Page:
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Waste Management - Introduction

Waste Management - Introduction

Waste Management - Introduction

Waste management is an important part of infrastructure for cities, towns and countries. Many consider today’s society to be a throwaway society where commodities are so inexpensive that it’s easier to throw things away that don’t work (rather than fix them) and the convenience of disposable items fits with a person’s busy lifestyle. Many people stuff everything they don’t need into a trash bagand put it outside their home once a week and don’t give it another thought. The result of that thinking is that waste management is huge resource glutton that takes people, money and fleets of vehicles to manage.

  • Waste Hierarchy

    The waste hierarchy refers to the "3 Rs" reduce, reuse and recycle, which classify waste management strategies according to their desirability in terms of waste minimization. The waste hierarchy remains the cornerstone of most waste minimization strategies. The aim of the waste hierarchy is to extract the maximum practical benefits from products and to generate the minimum amount of waste; see: resource recovery.The waste hierarchy is represented as a pyramid because the basic premise is for policy to take action first and prevent the generation of waste. The next step or preferred action is to reduce the generation of waste i.e. by re-use. The next is recycling which would include composting. Following this step is material recovery and waste-to-energy. Energy can be recovered from processes i.e. landfill and combustion, at this level of the hierarchy. The final action is disposal, in landfills or through incineration without energy recovery. This last step is the final resort for waste which has not been prevented, diverted or recovered. The waste hierarchy represents the progression of a product or material through the sequential stages of the pyramid of waste management. The hierarchy represents the latter parts of the life-cycle for each product.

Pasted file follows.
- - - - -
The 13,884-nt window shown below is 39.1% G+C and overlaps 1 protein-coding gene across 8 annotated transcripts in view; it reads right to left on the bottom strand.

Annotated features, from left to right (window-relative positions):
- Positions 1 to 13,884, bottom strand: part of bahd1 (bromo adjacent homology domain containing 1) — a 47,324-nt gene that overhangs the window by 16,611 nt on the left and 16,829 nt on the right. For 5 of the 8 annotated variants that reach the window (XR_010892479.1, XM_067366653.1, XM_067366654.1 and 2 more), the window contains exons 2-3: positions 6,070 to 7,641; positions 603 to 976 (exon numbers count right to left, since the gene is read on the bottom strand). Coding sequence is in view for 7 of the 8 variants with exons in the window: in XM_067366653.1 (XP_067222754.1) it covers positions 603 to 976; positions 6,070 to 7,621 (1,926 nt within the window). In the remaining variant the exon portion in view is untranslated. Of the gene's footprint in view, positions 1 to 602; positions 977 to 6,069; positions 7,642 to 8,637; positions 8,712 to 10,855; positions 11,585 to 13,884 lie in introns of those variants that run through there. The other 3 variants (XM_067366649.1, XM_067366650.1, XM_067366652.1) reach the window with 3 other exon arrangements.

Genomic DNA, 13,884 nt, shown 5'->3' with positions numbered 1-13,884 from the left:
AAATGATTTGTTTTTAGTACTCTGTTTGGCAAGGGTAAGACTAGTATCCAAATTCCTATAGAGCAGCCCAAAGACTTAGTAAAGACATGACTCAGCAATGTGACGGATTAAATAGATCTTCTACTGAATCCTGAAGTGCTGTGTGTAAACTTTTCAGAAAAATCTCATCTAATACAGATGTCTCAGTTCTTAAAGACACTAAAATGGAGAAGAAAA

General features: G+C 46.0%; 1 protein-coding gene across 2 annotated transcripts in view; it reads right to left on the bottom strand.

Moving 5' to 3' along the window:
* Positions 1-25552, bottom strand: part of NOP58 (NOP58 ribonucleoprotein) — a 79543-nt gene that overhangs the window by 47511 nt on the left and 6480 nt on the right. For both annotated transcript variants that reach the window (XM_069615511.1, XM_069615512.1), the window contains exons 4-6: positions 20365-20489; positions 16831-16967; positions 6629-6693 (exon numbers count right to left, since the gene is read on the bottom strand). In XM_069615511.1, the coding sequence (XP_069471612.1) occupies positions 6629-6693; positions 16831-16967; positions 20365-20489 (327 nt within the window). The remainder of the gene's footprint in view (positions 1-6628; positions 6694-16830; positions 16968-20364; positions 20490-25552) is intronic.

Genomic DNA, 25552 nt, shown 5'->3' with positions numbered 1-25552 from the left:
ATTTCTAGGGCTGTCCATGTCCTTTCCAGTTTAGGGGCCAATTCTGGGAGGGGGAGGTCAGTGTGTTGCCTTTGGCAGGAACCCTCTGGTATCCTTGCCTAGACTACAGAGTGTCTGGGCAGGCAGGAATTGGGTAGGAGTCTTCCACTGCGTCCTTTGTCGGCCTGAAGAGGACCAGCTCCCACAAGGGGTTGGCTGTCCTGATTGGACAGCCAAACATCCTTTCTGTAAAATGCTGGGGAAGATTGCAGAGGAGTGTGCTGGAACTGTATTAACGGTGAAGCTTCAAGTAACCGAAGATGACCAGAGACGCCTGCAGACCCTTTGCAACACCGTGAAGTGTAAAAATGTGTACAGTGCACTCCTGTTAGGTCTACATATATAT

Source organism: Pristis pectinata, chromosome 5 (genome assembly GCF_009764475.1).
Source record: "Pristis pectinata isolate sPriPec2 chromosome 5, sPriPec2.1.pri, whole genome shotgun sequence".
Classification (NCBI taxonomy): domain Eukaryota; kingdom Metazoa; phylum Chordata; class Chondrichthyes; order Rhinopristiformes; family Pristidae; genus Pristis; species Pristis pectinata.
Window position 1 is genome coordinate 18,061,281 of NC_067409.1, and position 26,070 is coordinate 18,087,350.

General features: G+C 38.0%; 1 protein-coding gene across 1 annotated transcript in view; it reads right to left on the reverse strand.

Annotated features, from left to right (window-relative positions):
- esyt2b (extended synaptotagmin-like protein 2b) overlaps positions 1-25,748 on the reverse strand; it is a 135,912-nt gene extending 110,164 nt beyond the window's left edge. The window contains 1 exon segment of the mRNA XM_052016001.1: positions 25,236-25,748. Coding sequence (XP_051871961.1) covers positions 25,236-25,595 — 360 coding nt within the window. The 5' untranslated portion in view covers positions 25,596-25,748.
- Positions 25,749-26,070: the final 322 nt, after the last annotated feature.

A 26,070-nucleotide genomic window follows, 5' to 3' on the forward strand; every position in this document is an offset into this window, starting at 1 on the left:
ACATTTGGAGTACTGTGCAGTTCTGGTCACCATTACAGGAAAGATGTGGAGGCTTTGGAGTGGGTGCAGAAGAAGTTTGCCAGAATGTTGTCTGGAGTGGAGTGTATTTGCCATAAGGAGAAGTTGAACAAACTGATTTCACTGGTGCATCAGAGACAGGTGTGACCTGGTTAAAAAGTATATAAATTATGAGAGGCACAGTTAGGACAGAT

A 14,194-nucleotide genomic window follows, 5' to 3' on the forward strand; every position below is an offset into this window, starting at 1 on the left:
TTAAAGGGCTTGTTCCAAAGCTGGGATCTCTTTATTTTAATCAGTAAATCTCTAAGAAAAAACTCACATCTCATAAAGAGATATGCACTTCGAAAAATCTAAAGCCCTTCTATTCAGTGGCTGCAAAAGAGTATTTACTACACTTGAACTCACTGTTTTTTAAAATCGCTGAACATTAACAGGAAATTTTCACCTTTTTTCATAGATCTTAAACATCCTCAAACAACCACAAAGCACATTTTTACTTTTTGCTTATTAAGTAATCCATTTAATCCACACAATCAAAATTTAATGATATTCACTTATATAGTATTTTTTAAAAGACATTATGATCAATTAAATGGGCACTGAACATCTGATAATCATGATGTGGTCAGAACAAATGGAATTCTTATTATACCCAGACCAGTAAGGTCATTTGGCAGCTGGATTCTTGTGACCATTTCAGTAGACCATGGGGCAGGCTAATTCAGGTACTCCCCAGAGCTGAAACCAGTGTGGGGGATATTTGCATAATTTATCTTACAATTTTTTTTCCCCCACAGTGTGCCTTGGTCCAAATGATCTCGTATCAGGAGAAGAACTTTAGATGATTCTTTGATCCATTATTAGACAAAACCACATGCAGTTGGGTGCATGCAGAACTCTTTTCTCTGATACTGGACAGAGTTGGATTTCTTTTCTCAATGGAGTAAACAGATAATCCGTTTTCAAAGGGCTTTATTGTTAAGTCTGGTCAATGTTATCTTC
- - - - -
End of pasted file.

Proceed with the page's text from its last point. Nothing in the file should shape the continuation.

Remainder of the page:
• Life-Cycle of a Product

    The life-cycle begins with design, then proceeds through manufacture, distribution, use and then follows through the waste hierarchy's stages of reuse, recovery, recycling and disposal. Each of the above stages of the life-cycle offers opportunities for policy intervention, to rethink the need for the product, to redesign to minimize waste potential, to extend its use.[24] The key behind the life-cycle of a product is to optimize the use of the world's limited resources by avoiding the unnecessary generation of waste.
  • Resource Efficiency

    The current, global, economic growth and development can not be sustained with the current production and consumption patterns. Globally, we are extracting more resources to produce goods than the planet can replenish.[24] Resource efficiency is the reduction of the environmental impact from the production and consumption of these goods, from final raw material extraction to last use and disposal. This process of resource efficiency can address sustainability.
  • Polluter Pays Principle

    the Polluter Pays Principle is a principle where the polluting party pays for the impact caused to the environment. With respect to waste management, this generally refers to the requirement for a waste generator to pay for appropriate disposal of the unrecoverable material.